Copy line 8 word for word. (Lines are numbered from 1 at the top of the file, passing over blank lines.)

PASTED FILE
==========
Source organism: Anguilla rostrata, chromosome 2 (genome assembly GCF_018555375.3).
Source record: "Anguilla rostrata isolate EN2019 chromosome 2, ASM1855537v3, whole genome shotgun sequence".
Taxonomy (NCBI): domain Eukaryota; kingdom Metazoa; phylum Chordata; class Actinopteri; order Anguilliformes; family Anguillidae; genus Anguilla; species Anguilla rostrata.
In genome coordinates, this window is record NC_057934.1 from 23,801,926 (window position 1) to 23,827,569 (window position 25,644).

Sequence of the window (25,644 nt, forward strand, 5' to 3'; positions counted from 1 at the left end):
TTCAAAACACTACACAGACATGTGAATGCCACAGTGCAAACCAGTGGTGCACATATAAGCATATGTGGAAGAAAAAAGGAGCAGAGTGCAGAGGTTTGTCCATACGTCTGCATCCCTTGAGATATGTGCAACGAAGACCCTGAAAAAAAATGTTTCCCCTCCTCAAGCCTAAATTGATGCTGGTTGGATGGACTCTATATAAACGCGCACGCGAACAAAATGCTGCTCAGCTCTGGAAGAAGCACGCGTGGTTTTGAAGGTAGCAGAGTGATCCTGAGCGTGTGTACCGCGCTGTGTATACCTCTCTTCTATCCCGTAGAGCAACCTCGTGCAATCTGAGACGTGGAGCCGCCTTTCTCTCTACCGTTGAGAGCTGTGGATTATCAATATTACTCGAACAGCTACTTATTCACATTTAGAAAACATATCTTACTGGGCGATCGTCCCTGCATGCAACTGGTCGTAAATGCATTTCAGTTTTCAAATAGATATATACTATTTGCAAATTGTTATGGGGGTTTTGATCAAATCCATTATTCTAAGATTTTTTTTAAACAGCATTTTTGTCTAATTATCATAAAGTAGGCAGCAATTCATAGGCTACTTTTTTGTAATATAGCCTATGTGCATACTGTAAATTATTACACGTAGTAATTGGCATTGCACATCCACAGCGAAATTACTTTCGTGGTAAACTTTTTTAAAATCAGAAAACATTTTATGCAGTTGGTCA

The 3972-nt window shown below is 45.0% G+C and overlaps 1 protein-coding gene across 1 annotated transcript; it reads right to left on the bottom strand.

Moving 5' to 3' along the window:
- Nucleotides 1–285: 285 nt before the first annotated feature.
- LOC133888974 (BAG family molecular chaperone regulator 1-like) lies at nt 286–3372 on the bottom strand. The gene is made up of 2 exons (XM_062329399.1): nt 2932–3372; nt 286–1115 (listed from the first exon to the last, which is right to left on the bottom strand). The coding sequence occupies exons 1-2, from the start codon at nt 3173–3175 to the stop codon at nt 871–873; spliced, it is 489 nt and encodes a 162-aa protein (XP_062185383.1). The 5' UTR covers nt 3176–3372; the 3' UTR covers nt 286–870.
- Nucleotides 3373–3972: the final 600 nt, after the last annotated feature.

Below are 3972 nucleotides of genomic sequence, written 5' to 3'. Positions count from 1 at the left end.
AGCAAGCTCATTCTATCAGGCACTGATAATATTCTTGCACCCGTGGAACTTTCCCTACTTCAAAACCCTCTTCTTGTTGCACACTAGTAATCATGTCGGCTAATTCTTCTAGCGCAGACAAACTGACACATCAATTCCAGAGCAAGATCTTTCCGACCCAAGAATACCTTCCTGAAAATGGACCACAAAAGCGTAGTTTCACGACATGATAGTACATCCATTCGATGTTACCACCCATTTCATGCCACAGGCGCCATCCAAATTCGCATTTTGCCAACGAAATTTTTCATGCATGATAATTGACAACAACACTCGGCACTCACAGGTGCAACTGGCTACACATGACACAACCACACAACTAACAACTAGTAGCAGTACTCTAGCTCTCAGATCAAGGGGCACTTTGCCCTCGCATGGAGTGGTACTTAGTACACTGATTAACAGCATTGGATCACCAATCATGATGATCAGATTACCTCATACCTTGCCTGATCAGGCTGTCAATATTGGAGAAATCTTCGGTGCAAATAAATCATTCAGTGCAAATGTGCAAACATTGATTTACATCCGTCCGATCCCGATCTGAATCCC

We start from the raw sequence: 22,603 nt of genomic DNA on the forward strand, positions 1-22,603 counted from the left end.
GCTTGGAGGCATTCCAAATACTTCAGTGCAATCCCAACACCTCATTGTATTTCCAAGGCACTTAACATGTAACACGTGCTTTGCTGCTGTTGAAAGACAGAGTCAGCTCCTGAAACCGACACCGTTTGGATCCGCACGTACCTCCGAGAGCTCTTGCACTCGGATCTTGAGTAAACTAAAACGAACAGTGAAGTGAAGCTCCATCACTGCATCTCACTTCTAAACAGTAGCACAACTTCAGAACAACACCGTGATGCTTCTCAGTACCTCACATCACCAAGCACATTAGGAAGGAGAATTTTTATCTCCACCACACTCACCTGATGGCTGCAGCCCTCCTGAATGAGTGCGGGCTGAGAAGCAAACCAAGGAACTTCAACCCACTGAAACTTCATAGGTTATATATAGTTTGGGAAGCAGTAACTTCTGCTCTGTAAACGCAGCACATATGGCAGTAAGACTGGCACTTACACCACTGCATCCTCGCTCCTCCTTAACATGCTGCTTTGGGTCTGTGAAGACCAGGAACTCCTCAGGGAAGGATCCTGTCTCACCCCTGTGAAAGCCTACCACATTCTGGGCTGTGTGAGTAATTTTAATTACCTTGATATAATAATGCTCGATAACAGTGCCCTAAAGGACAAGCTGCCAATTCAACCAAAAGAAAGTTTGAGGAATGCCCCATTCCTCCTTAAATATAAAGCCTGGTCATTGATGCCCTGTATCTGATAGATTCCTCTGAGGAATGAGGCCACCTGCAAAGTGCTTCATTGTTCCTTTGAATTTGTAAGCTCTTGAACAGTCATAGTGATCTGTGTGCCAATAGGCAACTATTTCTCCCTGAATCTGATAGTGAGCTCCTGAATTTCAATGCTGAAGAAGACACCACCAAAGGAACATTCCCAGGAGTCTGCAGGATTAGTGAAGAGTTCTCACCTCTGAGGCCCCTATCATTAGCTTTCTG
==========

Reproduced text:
Moving 5' to 3' along the window: